And from space, you start to realize that we all have our own traditions, but we’re all still one people on one planet. And it’s important to see both the sameness and the other. And all of this, somehow, comes into focus at once when you’re looking down at these diverse geographies that are still, somehow, all on one planet.
Fraser Cain: Yeah. And every astronaut that I’ve ever talked to, when they look down on the earth as they’re orbiting around the planet, the thing that they always notice is how they don’t notice the differences between the countries. They don’t notice the difference between the political regions. You can’t really see when you’ve moved from Canada to the United States. You may recognize specific features, like the city of New York or things like that, especially at night. But you can’t. But what you do notice is these times when you cross over regions that have some kind of environmental problem. If you go over Haiti, for example, half of that island is completely deforested, and then the other half of the island isn’t. It’s two different nations that had two different –
Pamela Gay: The Dominican Republic.
Fraser Cain: Yeah, the Dominican Republic. They had two different approaches to handling the resources of their countries, and you can see that from space. Of course, it’s a big myth, you can’t see The Great Wall of China from space.
Pamela Gay: But you can see the demilitarized zone in Korea. And that’s one of the great sadnesses that many of the astronauts talk about is looking down on the Korean peninsula and seeing this brightly lit South Korean nation with all of its technology, literally, shining its lights up into space. And then, there’s this concentration along the border, and then there’s nothing. There’s a bit of a dot for Pyongyang. And there’s bits and pieces, but nothing substantial like you see scattered in other rural parts of the world. And these sadnesses become even more poignant when you can see, with your own eyes, the difference between the haves and the have-nots from 300 miles away.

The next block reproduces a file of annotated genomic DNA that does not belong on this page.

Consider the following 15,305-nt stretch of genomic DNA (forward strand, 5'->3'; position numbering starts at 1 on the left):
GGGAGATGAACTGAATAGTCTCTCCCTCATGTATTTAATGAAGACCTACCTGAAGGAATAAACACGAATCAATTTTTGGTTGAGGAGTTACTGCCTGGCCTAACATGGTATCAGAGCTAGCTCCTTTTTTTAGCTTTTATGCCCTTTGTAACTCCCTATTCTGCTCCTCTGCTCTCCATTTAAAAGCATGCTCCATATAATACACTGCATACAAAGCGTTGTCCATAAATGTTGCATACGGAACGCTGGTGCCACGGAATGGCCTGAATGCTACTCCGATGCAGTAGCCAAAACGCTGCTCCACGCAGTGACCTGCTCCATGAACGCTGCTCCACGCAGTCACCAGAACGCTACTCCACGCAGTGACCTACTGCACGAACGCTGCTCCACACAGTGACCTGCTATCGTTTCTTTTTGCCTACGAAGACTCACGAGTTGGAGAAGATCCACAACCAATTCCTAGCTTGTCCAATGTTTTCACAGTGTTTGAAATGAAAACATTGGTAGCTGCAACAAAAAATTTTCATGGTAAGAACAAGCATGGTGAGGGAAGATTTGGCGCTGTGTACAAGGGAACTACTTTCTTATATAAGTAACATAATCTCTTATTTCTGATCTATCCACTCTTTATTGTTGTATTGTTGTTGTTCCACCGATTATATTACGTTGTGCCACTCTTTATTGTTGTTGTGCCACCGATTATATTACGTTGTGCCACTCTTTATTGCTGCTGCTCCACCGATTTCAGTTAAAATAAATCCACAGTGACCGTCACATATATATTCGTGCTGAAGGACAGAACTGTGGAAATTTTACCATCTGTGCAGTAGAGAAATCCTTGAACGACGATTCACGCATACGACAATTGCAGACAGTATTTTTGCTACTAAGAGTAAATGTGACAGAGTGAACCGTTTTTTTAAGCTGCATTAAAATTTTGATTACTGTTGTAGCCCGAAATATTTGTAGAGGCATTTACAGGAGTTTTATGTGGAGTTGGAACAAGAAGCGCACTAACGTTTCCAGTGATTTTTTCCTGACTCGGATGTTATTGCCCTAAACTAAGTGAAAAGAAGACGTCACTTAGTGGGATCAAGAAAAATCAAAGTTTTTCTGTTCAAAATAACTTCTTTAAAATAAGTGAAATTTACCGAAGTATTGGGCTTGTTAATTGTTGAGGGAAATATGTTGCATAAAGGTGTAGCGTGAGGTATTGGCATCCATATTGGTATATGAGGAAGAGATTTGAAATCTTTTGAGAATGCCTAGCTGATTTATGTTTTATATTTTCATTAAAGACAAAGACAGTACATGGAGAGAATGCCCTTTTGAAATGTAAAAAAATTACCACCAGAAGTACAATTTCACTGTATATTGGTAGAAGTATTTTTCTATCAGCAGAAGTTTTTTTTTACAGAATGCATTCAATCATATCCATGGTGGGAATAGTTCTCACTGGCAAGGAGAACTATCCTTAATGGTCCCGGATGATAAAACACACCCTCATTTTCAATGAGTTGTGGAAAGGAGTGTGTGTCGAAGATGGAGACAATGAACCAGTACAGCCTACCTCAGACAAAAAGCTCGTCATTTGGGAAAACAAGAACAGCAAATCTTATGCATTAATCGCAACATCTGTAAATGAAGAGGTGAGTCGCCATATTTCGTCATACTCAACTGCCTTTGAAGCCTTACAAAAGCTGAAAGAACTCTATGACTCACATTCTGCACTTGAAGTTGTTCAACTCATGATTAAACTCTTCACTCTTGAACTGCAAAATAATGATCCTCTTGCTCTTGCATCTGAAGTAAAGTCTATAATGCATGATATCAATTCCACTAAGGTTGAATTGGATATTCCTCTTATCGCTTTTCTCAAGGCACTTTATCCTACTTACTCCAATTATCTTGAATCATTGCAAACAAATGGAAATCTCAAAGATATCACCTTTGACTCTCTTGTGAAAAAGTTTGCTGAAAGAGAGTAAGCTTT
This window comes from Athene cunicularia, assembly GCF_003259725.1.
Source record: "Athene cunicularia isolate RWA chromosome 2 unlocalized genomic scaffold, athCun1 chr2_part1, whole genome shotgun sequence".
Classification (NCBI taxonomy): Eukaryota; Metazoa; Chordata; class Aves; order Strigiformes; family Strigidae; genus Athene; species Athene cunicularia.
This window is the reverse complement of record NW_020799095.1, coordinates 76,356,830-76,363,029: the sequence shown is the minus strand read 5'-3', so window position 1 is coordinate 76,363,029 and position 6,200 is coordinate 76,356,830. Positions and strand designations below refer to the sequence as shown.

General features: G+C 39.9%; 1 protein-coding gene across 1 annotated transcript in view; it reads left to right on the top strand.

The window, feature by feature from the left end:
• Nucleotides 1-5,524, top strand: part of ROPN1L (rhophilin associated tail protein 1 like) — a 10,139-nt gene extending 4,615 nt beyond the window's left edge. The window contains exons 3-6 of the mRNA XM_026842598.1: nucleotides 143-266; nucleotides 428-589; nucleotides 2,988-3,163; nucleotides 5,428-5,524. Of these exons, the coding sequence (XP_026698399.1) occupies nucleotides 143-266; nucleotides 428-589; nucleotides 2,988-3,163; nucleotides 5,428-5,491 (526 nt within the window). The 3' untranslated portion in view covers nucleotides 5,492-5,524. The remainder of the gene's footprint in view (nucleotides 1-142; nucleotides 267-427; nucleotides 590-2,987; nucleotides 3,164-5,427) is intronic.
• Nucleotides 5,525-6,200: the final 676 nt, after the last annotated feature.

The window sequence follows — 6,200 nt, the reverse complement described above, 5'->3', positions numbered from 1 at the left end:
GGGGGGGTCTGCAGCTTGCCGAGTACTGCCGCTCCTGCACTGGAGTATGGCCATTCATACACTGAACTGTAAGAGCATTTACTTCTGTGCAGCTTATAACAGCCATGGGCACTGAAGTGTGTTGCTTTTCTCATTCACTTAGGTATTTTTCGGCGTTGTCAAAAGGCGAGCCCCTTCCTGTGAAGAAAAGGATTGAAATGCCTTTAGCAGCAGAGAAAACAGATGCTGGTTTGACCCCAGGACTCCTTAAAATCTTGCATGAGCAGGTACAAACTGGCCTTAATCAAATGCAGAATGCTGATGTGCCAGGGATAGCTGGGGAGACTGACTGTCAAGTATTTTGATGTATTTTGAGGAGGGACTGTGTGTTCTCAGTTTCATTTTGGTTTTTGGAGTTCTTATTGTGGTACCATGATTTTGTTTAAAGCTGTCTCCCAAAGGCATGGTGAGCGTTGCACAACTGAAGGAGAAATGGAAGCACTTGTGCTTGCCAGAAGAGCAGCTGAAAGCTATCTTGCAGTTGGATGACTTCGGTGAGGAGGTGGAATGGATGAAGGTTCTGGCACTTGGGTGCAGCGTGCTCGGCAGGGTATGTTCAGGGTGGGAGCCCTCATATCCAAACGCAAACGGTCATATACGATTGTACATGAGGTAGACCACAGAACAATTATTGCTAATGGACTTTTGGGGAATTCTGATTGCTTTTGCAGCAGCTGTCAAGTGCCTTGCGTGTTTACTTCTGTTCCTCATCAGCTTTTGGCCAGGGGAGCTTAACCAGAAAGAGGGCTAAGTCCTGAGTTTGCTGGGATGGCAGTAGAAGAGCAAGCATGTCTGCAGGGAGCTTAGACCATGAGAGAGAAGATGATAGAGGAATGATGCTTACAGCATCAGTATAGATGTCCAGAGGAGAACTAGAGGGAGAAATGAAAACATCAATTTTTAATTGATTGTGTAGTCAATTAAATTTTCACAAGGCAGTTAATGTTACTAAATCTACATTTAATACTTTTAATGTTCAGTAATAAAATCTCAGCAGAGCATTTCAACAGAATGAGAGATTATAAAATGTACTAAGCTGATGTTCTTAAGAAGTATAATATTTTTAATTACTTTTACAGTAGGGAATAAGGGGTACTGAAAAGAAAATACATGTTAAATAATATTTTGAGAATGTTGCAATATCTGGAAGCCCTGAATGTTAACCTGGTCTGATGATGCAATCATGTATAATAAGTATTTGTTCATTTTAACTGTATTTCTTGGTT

Fraser Cain: I think one of the most – the best crack that anyone has done to try and give as many of us as possible the feeling of the overview effect was the pale blue dot image. And this was this photograph that was taken by the Voyager spacecraft, required some convincing by Sagan and others to convince them to turn this spacecraft back and take pictures of all of the planets. Not for, really, science purposes, but to help us see our perspective in the universe. And what I love about this story is when they got the image of the earth, they couldn’t find the earth in the image. And they’re like, “Oh, well, I guess it’s too small. We don’t have the resolution.”
And then they’re like, “Wait a minute. Nope, there it is.” And in this one streak of sunlight, this one piece of optical interference in the camera system – because the earth was too close to the sun for it to be a really great picture – was the earth. And so, the entire planet could hide in this little sunbeam that was being seen by the Voyager spacecraft. And you realize that that’s it. That’s all of us. Right there. The whole planet. As Carl Sagan, right? Everybody who’s ever lived, everybody who’s ever died, all of your friends, all of your family, they’re in that one little, pale blue dot hidden inside that sunbeam.
Pamela Gay: And this is something that every time we look back at earth, it’s always the same “wow” moment where when we look back with OSIRIS-REx to see the earth and the moon so far apart in such a black field. And we need to try and understand why it is we feel this way. That’s a cool scientific question. And then, we need to figure out how to share the perspective because maybe that will get more people thinking about how all the pieces fit together. And that’s the cool part.